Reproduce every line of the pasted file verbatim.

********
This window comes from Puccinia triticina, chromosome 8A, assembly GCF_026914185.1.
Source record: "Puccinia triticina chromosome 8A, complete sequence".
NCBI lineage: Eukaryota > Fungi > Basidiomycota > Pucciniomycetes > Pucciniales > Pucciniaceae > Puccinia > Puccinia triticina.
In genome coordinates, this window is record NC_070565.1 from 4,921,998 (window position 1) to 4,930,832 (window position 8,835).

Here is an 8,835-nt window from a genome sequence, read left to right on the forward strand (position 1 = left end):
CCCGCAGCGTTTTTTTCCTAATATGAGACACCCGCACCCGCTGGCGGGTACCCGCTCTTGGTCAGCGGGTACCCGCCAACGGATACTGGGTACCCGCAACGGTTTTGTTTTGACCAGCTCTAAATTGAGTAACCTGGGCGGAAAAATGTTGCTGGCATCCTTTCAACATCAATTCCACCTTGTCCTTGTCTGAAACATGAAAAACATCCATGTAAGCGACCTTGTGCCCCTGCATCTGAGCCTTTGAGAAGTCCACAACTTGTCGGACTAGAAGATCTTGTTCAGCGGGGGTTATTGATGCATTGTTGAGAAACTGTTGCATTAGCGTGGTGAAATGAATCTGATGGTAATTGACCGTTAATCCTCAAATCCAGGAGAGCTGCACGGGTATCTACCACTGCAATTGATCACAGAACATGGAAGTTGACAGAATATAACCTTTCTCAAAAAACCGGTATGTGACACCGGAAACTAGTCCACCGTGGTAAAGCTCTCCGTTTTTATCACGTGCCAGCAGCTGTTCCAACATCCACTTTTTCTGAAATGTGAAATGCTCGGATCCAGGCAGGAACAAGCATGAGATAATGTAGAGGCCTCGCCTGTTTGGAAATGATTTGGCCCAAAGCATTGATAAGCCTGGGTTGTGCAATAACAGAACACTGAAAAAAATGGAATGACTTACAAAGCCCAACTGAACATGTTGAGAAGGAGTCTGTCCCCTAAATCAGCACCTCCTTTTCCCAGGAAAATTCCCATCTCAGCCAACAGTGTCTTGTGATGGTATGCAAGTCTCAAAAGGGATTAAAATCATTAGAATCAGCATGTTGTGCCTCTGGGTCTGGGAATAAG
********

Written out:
This window comes from Puccinia triticina, chromosome 8A, assembly GCF_026914185.1.
Source record: "Puccinia triticina chromosome 8A, complete sequence".
NCBI lineage: Eukaryota > Fungi > Basidiomycota > Pucciniomycetes > Pucciniales > Pucciniaceae > Puccinia > Puccinia triticina.
In genome coordinates, this window is record NC_070565.1 from 4,921,998 (window position 1) to 4,930,832 (window position 8,835).

Here is an 8,835-nt window from a genome sequence, read left to right on the forward strand (position 1 = left end):
CCCGCAGCGTTTTTTTCCTAATATGAGACACCCGCACCCGCTGGCGGGTACCCGCTCTTGGTCAGCGGGTACCCGCCAACGGATACTGGGTACCCGCAACGGTTTTGTTTTGACCAGCTCTAAATTGAGTAACCTGGGCGGAAAAATGTTGCTGGCATCCTTTCAACATCAATTCCACCTTGTCCTTGTCTGAAACATGAAAAACATCCATGTAAGCGACCTTGTGCCCCTGCATCTGAGCCTTTGAGAAGTCCACAACTTGTCGGACTAGAAGATCTTGTTCAGCGGGGGTTATTGATGCATTGTTGAGAAACTGTTGCATTAGCGTGGTGAAATGAATCTGATGGTAATTGACCGTTAATCCTCAAATCCAGGAGAGCTGCACGGGTATCTACCACTGCAATTGATCACAGAACATGGAAGTTGACAGAATATAACCTTTCTCAAAAAACCGGTATGTGACACCGGAAACTAGTCCACCGTGGTAAAGCTCTCCGTTTTTATCACGTGCCAGCAGCTGTTCCAACATCCACTTTTTCTGAAATGTGAAATGCTCGGATCCAGGCAGGAACAAGCATGAGATAATGTAGAGGCCTCGCCTGTTTGGAAATGATTTGGCCCAAAGCATTGATAAGCCTGGGTTGTGCAATAACAGAACACTGAAAAAAATGGAATGACTTACAAAGCCCAACTGAACATGTTGAGAAGGAGTCTGTCCCCTAAATCAGCACCTCCTTTTCCCAGGAAAATTCCCATCTCAGCCAACAGTGTCTTGTGATGGTATGCAAGTCTCAAAAGGGATTAAAATCATTAGAATCAGCATGTTGTGCCTCTGGGTCTGGGAATAAG